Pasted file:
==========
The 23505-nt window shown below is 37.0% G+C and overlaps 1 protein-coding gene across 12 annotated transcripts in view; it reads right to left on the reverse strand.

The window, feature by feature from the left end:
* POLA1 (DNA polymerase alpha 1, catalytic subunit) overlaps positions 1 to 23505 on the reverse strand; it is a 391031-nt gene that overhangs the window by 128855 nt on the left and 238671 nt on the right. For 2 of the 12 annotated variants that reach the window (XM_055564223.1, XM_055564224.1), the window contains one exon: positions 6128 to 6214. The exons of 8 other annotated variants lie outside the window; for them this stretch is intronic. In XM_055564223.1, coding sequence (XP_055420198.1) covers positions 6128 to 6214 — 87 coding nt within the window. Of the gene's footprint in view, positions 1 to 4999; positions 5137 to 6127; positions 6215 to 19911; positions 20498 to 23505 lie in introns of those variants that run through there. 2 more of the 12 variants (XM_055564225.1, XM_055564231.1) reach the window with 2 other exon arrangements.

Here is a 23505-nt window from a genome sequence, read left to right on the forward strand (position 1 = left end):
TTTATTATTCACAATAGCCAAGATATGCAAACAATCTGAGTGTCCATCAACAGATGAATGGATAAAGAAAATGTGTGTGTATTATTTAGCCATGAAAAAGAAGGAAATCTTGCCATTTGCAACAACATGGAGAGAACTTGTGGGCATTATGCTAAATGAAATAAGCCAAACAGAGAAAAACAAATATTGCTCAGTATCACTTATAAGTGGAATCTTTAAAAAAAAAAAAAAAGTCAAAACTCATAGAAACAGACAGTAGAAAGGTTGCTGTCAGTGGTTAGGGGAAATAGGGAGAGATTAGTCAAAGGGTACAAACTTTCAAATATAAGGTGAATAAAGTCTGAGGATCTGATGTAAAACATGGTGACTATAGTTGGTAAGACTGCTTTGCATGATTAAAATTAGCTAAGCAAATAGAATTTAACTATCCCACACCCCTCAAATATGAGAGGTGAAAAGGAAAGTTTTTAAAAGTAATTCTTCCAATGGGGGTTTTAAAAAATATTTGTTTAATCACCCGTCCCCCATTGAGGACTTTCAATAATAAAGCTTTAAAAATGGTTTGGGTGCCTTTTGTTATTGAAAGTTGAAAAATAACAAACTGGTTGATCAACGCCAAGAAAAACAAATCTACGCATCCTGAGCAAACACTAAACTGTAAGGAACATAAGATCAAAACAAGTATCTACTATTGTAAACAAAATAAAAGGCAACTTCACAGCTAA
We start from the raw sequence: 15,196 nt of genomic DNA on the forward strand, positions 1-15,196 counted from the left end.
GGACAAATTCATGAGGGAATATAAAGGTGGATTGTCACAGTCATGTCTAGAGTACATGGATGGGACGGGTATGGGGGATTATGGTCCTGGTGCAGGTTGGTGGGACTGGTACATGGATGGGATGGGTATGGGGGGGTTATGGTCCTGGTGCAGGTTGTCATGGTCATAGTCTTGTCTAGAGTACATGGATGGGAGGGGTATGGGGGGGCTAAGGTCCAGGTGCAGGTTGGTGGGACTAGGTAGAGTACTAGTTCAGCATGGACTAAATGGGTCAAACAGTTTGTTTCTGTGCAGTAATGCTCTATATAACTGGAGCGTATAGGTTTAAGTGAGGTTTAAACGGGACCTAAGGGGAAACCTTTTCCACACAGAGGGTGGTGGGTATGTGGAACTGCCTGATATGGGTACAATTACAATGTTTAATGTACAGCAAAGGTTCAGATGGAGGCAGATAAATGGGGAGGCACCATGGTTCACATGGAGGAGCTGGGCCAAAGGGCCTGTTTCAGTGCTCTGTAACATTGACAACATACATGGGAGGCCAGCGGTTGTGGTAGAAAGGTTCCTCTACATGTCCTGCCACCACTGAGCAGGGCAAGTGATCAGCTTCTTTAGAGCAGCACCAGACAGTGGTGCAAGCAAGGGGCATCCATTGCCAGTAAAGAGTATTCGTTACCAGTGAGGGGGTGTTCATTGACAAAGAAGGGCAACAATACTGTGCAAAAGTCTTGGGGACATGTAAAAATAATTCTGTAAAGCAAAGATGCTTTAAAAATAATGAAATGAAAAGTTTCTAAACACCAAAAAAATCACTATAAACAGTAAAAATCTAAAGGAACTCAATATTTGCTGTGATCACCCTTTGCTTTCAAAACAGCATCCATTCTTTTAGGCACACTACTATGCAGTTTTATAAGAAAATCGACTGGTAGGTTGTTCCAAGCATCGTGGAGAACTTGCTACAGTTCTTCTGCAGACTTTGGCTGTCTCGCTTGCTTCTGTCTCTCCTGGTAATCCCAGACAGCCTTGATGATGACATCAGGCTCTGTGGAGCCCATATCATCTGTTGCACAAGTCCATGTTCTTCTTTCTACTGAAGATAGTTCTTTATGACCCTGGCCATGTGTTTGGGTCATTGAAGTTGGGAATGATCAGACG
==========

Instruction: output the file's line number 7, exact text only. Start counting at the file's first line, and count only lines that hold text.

GGACAAATTCATGAGGGAATATAAAGGTGGATTGTCACAGTCATGTCTAGAGTACATGGATGGGACGGGTATGGGGGATTATGGTCCTGGTGCAGGTTGGTGGGACTGGTACATGGATGGGATGGGTATGGGGGGGTTATGGTCCTGGTGCAGGTTGTCATGGTCATAGTCTTGTCTAGAGTACATGGATGGGAGGGGTATGGGGGGGCTAAGGTCCAGGTGCAGGTTGGTGGGACTAGGTAGAGTACTAGTTCAGCATGGACTAAATGGGTCAAACAGTTTGTTTCTGTGCAGTAATGCTCTATATAACTGGAGCGTATAGGTTTAAGTGAGGTTTAAACGGGACCTAAGGGGAAACCTTTTCCACACAGAGGGTGGTGGGTATGTGGAACTGCCTGATATGGGTACAATTACAATGTTTAATGTACAGCAAAGGTTCAGATGGAGGCAGATAAATGGGGAGGCACCATGGTTCACATGGAGGAGCTGGGCCAAAGGGCCTGTTTCAGTGCTCTGTAACATTGACAACATACATGGGAGGCCAGCGGTTGTGGTAGAAAGGTTCCTCTACATGTCCTGCCACCACTGAGCAGGGCAAGTGATCAGCTTCTTTAGAGCAGCACCAGACAGTGGTGCAAGCAAGGGGCATCCATTGCCAGTAAAGAGTATTCGTTACCAGTGAGGGGGTGTTCATTGACAAAGAAGGGCAACAATACTGTGCAAAAGTCTTGGGGACATGTAAAAATAATTCTGTAAAGCAAAGATGCTTTAAAAATAATGAAATGAAAAGTTTCTAAACACCAAAAAAATCACTATAAACAGTAAAAATCTAAAGGAACTCAATATTTGCTGTGATCACCCTTTGCTTTCAAAACAGCATCCATTCTTTTAGGCACACTACTATGCAGTTTTATAAGAAAATCGACTGGTAGGTTGTTCCAAGCATCGTGGAGAACTTGCTACAGTTCTTCTGCAGACTTTGGCTGTCTCGCTTGCTTCTGTCTCTCCTGGTAATCCCAGACAGCCTTGATGATGACATCAGGCTCTGTGGAGCCCATATCATCTGTTGCACAAGTCCATGTTCTTCTTTCTACTGAAGATAGTTCTTTATGACCCTGGCCATGTGTTTGGGTCATTGAAGTTGGGAATGATCAGACG